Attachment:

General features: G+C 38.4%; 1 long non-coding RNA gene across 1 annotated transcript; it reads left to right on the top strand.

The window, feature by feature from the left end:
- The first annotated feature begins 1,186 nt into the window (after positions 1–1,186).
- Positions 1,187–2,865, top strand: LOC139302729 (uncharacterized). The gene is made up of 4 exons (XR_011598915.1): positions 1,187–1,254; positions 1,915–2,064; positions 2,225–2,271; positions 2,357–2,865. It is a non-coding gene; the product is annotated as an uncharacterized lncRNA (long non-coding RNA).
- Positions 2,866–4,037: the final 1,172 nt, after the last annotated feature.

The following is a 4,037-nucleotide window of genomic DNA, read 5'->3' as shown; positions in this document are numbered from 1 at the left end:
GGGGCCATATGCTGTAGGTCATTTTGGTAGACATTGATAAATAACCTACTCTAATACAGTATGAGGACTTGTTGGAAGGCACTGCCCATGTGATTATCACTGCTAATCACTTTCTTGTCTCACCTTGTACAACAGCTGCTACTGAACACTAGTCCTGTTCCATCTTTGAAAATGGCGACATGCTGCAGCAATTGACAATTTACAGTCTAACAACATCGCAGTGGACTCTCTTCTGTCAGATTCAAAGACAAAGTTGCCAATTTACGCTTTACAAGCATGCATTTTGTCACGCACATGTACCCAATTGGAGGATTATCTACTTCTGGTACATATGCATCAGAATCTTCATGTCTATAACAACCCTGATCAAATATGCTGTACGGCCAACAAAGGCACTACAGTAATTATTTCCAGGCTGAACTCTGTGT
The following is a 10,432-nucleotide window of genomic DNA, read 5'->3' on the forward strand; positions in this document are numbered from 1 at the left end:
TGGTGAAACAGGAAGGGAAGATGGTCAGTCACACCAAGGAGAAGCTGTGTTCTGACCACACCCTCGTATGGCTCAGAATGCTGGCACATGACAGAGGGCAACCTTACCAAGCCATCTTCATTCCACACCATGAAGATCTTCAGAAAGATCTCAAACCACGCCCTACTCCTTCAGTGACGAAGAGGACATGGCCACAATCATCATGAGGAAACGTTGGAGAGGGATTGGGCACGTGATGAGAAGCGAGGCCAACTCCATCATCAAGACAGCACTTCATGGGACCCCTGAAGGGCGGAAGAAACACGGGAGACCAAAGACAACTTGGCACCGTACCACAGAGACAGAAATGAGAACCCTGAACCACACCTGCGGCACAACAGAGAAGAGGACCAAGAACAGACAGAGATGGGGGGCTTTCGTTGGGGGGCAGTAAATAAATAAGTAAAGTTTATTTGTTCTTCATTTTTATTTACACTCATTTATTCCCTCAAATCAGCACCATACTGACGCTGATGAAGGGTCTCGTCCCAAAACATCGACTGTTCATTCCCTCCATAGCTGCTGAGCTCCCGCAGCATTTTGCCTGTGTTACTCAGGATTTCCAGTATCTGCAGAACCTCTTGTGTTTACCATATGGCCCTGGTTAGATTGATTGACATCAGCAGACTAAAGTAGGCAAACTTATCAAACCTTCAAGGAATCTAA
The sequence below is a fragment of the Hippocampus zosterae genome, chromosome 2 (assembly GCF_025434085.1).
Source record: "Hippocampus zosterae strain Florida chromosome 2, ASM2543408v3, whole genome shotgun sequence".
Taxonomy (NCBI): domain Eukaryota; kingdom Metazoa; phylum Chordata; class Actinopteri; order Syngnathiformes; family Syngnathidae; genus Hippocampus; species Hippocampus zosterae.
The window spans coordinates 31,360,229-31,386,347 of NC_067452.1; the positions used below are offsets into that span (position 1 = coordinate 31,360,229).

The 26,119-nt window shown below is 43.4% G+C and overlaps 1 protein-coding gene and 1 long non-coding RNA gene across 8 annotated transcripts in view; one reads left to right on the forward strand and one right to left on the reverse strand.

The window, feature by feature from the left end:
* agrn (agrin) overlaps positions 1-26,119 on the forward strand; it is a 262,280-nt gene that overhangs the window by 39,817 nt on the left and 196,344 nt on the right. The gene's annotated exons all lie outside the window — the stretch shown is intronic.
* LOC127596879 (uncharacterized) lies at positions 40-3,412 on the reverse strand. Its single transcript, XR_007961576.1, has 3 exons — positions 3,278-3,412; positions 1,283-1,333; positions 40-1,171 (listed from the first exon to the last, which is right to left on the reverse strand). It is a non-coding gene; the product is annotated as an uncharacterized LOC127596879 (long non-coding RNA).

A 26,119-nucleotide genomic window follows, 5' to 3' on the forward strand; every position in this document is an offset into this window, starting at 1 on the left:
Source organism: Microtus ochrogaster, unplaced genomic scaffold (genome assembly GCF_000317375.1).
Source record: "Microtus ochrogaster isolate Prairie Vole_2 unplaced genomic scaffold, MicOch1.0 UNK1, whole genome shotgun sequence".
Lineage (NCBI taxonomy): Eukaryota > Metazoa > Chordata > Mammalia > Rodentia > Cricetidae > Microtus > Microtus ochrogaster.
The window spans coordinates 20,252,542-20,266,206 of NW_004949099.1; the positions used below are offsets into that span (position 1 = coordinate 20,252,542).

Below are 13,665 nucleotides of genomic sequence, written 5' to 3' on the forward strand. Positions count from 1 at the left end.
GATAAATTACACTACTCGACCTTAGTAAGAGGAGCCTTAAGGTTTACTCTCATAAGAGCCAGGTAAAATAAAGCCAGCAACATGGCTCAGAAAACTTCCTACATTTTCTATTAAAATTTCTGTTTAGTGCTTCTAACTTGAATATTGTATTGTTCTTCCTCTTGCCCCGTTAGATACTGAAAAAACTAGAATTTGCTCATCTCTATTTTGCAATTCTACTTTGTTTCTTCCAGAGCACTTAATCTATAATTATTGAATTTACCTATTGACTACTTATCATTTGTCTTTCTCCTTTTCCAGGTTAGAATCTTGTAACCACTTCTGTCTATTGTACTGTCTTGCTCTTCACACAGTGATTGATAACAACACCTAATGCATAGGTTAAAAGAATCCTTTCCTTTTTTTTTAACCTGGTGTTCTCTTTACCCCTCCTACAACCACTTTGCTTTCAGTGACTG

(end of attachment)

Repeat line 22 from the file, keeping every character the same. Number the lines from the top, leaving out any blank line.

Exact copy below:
The window spans coordinates 20,252,542-20,266,206 of NW_004949099.1; the positions used below are offsets into that span (position 1 = coordinate 20,252,542).